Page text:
Street medicine team improves lives of unhoused patients

(SACRAMENTO)

Cara Eberhardt’s dark shoes are covered in dust as she navigates the dirt paths that lead to encampments near the American River.

She clutches three clear plastic water bottles, in case tent dwellers want them, but on this sunny morning there are more pit bulls than people. Still, Eberhardt continues along the trail with two colleagues who, like her, are dedicated to improving the health and well-being of people without housing in Sacramento.

Eberhardt is a physician training to specialize in addiction medicine at UC Davis Health. She’s part of a street medicine team that delivers compassionate care to vulnerable populations in partnership with the Sacramento County Health Center.

A woman stoops down to speak to a man in a wheelchair next to an abandoned mattress and debris near a homeless encampment Rhea Mahapatra, a UC Davis Family and Community Medicine resident, spends time on the street medicine team to gain experience in addiction medicine.

The team includes a group from the UC Davis School of Medicine and another from the Betty Irene Moore School of Nursing. Twice a week, for about the past year, they have cared for patients, most of whom are insured through Medi-Cal and can’t easily get to a hospital or clinic. The team provides comprehensive primary care services such as mental health care, medication, flu shots, wound care and physical exams. They also screen for sexually transmitted infections, provide HIV testing and treat substance abuse disorder.

The providers are based out of the county’s mobile health RV, which parks near encampments across Sacramento as part of its W3 program, Wellness Without Walls. Some of the providers see patients inside the two exam rooms, while other team members walk the nearby streets and trails to offer care.

A woman in a beige sweater stands next to a woman in a blue shirt outside an RV with the words “Sacramento County” on the sideAddiction Medicine Fellow Cara Eberhardt, left, and M.K. Orsulak, a family and community medicine physician, treat patients inside and outside the Sacramento County mobile health clinic.

The street medicine team is a lifesaver for unhoused individuals who are uneasy about trekking away from their encampments to seek care. Some can’t access doctors or nurses because they lack reliable transportation. Others won’t leave their tent communities out of fear that the city, county or state will dismantle their encampments and send their belongings to a landfill. Others fret that thieves will steal their property. And those with pets know they can’t take their animals into health care facilities.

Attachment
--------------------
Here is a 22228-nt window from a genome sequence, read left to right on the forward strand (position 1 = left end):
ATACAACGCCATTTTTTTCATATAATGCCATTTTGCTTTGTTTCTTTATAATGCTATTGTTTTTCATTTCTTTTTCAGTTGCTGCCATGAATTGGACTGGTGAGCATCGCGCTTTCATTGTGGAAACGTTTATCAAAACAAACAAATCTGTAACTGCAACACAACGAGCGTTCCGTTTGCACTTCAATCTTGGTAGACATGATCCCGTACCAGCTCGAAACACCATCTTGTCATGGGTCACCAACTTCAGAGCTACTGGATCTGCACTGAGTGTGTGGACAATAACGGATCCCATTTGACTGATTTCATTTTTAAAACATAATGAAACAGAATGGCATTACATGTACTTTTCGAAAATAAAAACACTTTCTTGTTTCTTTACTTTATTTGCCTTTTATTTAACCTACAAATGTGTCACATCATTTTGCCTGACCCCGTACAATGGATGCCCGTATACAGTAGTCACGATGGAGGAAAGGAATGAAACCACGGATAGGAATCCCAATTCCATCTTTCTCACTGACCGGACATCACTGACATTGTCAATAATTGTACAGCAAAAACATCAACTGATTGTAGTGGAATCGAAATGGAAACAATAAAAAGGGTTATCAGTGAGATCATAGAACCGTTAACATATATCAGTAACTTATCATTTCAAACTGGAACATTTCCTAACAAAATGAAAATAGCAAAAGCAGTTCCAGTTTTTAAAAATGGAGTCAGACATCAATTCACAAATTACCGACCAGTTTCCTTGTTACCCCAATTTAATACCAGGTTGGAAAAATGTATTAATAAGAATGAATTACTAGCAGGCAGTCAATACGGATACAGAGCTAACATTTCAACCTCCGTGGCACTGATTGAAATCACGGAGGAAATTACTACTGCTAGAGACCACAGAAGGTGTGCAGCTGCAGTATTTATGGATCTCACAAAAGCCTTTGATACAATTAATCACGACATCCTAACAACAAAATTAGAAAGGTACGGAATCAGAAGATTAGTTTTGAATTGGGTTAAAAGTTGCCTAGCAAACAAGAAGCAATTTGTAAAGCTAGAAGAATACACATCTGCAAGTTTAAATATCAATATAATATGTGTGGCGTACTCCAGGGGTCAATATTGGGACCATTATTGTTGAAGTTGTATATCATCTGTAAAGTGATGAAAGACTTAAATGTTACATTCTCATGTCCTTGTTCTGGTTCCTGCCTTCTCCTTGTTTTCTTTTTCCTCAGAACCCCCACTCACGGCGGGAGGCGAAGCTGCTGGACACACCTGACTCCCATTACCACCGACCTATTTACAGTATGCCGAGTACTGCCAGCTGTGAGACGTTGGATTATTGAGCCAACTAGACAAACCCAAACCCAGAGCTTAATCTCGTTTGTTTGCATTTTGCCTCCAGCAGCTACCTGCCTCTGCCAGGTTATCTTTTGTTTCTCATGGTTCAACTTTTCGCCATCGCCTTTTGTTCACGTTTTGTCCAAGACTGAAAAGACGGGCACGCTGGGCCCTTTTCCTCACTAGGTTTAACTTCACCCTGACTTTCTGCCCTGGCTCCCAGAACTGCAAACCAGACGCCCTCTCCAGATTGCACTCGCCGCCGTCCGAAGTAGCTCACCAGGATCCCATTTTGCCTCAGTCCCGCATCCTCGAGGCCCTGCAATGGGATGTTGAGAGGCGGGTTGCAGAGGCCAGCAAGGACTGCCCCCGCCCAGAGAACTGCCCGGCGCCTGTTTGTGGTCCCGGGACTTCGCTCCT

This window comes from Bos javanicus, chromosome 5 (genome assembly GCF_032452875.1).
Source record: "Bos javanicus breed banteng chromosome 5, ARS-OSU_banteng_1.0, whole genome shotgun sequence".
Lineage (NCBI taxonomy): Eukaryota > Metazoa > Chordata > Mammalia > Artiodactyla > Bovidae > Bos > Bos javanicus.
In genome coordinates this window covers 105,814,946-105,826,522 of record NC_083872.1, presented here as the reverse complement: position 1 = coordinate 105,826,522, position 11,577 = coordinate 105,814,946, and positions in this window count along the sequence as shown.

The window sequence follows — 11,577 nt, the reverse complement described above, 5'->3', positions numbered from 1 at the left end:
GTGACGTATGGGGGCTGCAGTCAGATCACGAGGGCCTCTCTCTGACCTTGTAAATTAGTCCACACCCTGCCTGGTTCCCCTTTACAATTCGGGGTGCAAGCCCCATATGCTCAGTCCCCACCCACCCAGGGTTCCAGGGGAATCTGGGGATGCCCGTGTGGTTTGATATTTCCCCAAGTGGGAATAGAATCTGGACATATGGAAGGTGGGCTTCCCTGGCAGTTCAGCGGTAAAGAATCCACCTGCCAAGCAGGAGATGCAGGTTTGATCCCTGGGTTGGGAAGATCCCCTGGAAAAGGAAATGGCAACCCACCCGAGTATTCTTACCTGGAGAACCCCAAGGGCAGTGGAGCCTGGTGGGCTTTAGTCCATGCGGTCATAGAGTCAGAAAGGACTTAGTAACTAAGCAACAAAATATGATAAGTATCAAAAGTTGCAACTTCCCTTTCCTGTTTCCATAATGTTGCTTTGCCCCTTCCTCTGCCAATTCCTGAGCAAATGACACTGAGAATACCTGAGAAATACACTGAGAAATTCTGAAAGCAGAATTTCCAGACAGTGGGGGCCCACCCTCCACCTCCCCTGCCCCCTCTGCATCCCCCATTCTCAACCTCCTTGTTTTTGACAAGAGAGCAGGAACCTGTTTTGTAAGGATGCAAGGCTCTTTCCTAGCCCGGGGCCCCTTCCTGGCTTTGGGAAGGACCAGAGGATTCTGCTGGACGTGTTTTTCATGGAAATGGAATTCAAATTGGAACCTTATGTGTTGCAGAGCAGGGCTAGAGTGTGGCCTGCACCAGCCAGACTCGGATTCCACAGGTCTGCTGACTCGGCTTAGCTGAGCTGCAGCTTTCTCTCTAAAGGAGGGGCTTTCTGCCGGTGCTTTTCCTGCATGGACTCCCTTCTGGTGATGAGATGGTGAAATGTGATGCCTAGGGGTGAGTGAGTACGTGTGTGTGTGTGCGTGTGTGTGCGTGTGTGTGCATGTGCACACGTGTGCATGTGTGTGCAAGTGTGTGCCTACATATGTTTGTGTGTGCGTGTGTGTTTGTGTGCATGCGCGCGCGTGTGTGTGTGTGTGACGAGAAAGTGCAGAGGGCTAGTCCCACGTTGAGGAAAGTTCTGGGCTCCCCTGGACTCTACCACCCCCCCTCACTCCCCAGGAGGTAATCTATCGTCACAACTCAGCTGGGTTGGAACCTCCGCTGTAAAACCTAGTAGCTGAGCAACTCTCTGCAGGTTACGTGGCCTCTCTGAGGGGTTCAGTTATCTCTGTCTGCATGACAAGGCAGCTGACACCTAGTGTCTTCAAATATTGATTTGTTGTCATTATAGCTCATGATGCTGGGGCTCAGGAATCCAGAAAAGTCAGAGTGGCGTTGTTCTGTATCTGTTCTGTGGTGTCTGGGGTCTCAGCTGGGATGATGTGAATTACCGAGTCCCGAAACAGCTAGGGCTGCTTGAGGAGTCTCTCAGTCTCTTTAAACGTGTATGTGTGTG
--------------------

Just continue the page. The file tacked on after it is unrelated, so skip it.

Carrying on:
But many want to connect with providers.

“People who are living outside, who are experiencing homelessness, care about themselves — care about their well-being, and care about their health — but it’s just difficult to get to doctor’s offices,” said Mary Kathryn “M.K.” Orsulak, a UC Davis Health assistant clinical professor. She is also the Sacramento County Health Center’s leader for the outreach effort. “The goal of this clinic is to decrease the barriers to health care, to literally meet people where they're at, to bring care to them.”

Dr. M.K., as she is known in the community, and in her job in the Department of Family and Community Medicine, is on the RV every Tuesday.

M.K. OrsulakPeople who are living outside, who are experiencing homelessness, care about themselves — care about their well-being, and care about their health — but it’s just difficult to get to doctor’s offices.”—M.K. Orsulak, leader of UC Davis Health’s Street Medicine teamValuable training for UC Davis residents and fellows

Holly Kirkland-Kyhn, a wound specialist and family nurse practitioner who is an assistant clinical professor for the School of Nursing, rides the RV on Fridays. That’s also the day when the outreach team goes into encampments to invite people to the RV for breakfast, coffee and water. “Frequently, the atmosphere feels like a positively charged street fair,” Kirkland-Kyhn said.

Orsulak and Kirkland-Kyhn are two of many UC Davis providers — including physicians, residents and nurse practitioners — who work shifts at the Sacramento County Health Center at Stockton Boulevard and Broadway, which treats underserved residents. Being on the street outreach team is an extension of their dedication to caring for vulnerable populations.

A woman stands and two women sit while chatting in the medical exam room of a mobile health clinicThree UC Davis doctors in the mobile health clinic — M.K. Orsulak, center; Rhea Mahapatra, left; and Cara Eberhardt, right — confer about the day’s patients.